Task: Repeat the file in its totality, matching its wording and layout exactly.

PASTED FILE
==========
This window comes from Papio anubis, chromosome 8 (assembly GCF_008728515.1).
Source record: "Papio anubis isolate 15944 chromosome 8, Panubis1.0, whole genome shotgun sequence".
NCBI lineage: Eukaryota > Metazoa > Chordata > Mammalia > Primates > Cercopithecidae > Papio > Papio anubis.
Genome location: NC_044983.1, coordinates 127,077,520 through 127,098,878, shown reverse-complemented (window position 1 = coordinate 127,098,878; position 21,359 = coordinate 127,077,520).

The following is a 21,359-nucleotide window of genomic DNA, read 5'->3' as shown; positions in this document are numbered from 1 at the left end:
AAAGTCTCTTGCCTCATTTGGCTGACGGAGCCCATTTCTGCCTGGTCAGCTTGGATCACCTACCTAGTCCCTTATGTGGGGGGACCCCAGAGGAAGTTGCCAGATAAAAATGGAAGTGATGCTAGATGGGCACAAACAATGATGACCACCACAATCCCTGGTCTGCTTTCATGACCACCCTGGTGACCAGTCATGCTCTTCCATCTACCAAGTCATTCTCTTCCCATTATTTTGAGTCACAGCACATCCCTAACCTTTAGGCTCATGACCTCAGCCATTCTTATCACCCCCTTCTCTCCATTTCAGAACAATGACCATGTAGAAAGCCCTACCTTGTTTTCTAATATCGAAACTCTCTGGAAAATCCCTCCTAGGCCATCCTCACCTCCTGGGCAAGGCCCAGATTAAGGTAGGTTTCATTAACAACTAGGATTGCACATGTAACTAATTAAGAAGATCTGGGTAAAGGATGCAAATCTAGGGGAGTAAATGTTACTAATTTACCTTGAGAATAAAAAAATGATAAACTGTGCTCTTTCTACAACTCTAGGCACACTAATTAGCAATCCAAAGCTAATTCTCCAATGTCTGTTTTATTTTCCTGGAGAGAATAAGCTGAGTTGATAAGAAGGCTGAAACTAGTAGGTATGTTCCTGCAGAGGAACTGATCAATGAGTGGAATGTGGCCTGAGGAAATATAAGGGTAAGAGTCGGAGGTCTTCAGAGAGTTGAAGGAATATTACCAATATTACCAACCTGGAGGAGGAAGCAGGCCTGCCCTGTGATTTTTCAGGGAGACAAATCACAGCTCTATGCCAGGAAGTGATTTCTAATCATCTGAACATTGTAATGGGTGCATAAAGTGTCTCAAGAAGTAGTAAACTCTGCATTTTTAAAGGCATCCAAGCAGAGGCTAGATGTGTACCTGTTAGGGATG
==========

This window comes from Papio anubis, chromosome 8 (assembly GCF_008728515.1).
Source record: "Papio anubis isolate 15944 chromosome 8, Panubis1.0, whole genome shotgun sequence".
NCBI lineage: Eukaryota > Metazoa > Chordata > Mammalia > Primates > Cercopithecidae > Papio > Papio anubis.
Genome location: NC_044983.1, coordinates 127,077,520 through 127,098,878, shown reverse-complemented (window position 1 = coordinate 127,098,878; position 21,359 = coordinate 127,077,520).

The following is a 21,359-nucleotide window of genomic DNA, read 5'->3' as shown; positions in this document are numbered from 1 at the left end:
AAAGTCTCTTGCCTCATTTGGCTGACGGAGCCCATTTCTGCCTGGTCAGCTTGGATCACCTACCTAGTCCCTTATGTGGGGGGACCCCAGAGGAAGTTGCCAGATAAAAATGGAAGTGATGCTAGATGGGCACAAACAATGATGACCACCACAATCCCTGGTCTGCTTTCATGACCACCCTGGTGACCAGTCATGCTCTTCCATCTACCAAGTCATTCTCTTCCCATTATTTTGAGTCACAGCACATCCCTAACCTTTAGGCTCATGACCTCAGCCATTCTTATCACCCCCTTCTCTCCATTTCAGAACAATGACCATGTAGAAAGCCCTACCTTGTTTTCTAATATCGAAACTCTCTGGAAAATCCCTCCTAGGCCATCCTCACCTCCTGGGCAAGGCCCAGATTAAGGTAGGTTTCATTAACAACTAGGATTGCACATGTAACTAATTAAGAAGATCTGGGTAAAGGATGCAAATCTAGGGGAGTAAATGTTACTAATTTACCTTGAGAATAAAAAAATGATAAACTGTGCTCTTTCTACAACTCTAGGCACACTAATTAGCAATCCAAAGCTAATTCTCCAATGTCTGTTTTATTTTCCTGGAGAGAATAAGCTGAGTTGATAAGAAGGCTGAAACTAGTAGGTATGTTCCTGCAGAGGAACTGATCAATGAGTGGAATGTGGCCTGAGGAAATATAAGGGTAAGAGTCGGAGGTCTTCAGAGAGTTGAAGGAATATTACCAATATTACCAACCTGGAGGAGGAAGCAGGCCTGCCCTGTGATTTTTCAGGGAGACAAATCACAGCTCTATGCCAGGAAGTGATTTCTAATCATCTGAACATTGTAATGGGTGCATAAAGTGTCTCAAGAAGTAGTAAACTCTGCATTTTTAAAGGCATCCAAGCAGAGGCTAGATGTGTACCTGTTAGGGATG